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I've built an appointment manager and would like to notify clients 2 hours ahead of time by via email of their scheduled appointment time. I am storing their scheduled time in a MySQL Datetime field.

Example:

2015-11-24, 10:59:05

I currently have a cron scheduled to run every minute and collect the emails to be sent:

public function get_appointments_to_remind()
{
     //set time to two (2) hours from now
     $notify_time = date('Y-m-d, H:i:s', strtotime("+ 2 hours"));

     $this->db->select('email');

     //For those unfamiliar with codeigniter, produces WHERE  column = "value"
     $this->db->where("start_datetime", "$two_hour_time");

     $query = $this->db->get($this->_appointments_table);

     return $query->result_array();
}

Is there a better way to go about this? I'm worried about potentially missing some emails because the times may not be exact when the cron runs.

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  • \$\begingroup\$ DATETIME field does not have ,. \$\endgroup\$ – hjpotter92 Nov 24 '15 at 16:02
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Yes, you will miss every appointment that doesn't have :00 for seconds. And if your cron errs for any reason or skips a second, you'll miss even more. You should add another DATETIME column to your table called notified_at (or something like that) and then do two conditions in your where clause:

  1. WHERE start_datetime <= '$two_hour_time'
  2. AND notified_at IS NULL

That will capture any appointments that fall within the 2 hour time and haven't been notified yet. Then update the notified_at column to the current date once the email has been sent.

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Something you'll see sooner or later in production, although probably not in development, is duplicate emails.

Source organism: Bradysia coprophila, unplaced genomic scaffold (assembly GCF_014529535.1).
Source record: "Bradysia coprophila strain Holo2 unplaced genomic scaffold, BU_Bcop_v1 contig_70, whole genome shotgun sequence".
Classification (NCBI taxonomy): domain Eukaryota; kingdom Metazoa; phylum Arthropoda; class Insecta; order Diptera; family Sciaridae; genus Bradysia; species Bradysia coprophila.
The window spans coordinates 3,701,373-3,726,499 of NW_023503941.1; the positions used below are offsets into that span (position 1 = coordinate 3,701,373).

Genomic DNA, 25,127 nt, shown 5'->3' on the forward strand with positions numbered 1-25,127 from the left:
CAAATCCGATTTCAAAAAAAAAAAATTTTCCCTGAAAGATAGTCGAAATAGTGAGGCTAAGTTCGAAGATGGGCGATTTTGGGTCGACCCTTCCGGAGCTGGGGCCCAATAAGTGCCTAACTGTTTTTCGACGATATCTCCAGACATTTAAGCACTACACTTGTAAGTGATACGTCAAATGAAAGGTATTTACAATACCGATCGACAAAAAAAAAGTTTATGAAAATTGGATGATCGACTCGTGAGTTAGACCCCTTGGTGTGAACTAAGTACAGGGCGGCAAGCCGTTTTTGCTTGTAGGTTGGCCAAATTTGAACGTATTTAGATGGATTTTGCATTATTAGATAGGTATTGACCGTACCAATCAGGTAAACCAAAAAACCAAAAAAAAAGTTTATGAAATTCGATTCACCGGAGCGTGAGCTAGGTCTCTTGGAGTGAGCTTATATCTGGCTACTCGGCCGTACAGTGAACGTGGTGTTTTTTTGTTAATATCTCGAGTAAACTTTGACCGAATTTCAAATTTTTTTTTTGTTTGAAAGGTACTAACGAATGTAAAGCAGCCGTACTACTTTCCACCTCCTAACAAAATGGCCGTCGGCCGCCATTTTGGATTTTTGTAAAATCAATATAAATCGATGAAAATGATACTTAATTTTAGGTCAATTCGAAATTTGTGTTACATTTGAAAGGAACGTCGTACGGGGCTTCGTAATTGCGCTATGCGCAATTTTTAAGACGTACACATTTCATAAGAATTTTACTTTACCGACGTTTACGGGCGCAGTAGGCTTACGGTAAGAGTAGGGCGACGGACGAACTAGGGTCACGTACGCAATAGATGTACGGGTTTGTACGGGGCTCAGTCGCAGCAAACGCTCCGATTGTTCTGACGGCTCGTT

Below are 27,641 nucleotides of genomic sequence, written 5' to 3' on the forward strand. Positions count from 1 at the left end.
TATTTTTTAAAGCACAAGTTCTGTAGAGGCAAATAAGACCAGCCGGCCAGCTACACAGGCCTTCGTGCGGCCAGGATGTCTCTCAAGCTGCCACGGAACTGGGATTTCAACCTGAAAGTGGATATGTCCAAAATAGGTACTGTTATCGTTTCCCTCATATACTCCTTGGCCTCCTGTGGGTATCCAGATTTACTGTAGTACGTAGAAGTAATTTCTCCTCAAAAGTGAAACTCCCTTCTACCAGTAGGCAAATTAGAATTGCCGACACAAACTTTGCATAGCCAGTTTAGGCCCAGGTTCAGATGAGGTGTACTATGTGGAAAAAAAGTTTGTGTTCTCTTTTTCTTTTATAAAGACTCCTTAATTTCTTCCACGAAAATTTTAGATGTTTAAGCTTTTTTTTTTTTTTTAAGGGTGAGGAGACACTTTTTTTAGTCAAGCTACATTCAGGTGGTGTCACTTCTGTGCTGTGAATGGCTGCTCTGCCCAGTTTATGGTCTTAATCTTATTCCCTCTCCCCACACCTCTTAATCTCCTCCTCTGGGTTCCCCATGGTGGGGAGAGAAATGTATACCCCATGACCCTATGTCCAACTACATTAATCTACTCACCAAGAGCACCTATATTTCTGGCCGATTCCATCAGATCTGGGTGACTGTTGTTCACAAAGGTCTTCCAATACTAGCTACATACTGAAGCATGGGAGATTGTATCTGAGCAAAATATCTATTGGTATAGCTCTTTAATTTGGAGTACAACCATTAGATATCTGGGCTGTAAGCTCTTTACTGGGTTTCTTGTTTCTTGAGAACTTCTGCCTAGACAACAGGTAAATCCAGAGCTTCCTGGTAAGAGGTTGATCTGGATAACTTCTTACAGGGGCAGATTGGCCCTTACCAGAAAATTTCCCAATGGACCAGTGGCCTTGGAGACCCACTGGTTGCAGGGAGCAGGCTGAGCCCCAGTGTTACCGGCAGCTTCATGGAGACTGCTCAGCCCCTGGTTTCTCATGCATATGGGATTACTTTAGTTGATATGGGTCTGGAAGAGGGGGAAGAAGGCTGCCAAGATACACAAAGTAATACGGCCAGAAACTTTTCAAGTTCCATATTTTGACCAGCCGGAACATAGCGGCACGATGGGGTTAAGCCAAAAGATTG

Even a very slight hiccup due to higher load on your end or poor performance of the email service will cause the next minute's task to run before the first is finished.

I can say from experience when users see duplicates like this, even if they don't cause practical issues, they doubt the reliability of your service.

There are three ways to tackle this:

  1. Create another DATETIME column on the table like locked_for_notification, get the current time at the beginning of the job, set locked_for_notification when start_datetime is in range, notified_at is null, and locked_for_notification is null, and then select for records with the correct start_datetime and the locked_for_notification time corresponding to the current job.

  2. Create a lock file like (for instance) /tmp/email-notification.lock and check for its existence at the beginning of the job. If it doesn't exist, create it and proceed with notifications, when finished set notified_at and exit. If it does exist, just exit, possibly notifying you by email that there may be a potential issue.

  3. Check the running processes at the beginning of the job to see if another instance of the job is running. If not, proceed and if so exit, and possibly alerting you in some way that all is not well.

Let me know if I can clarify any of this!

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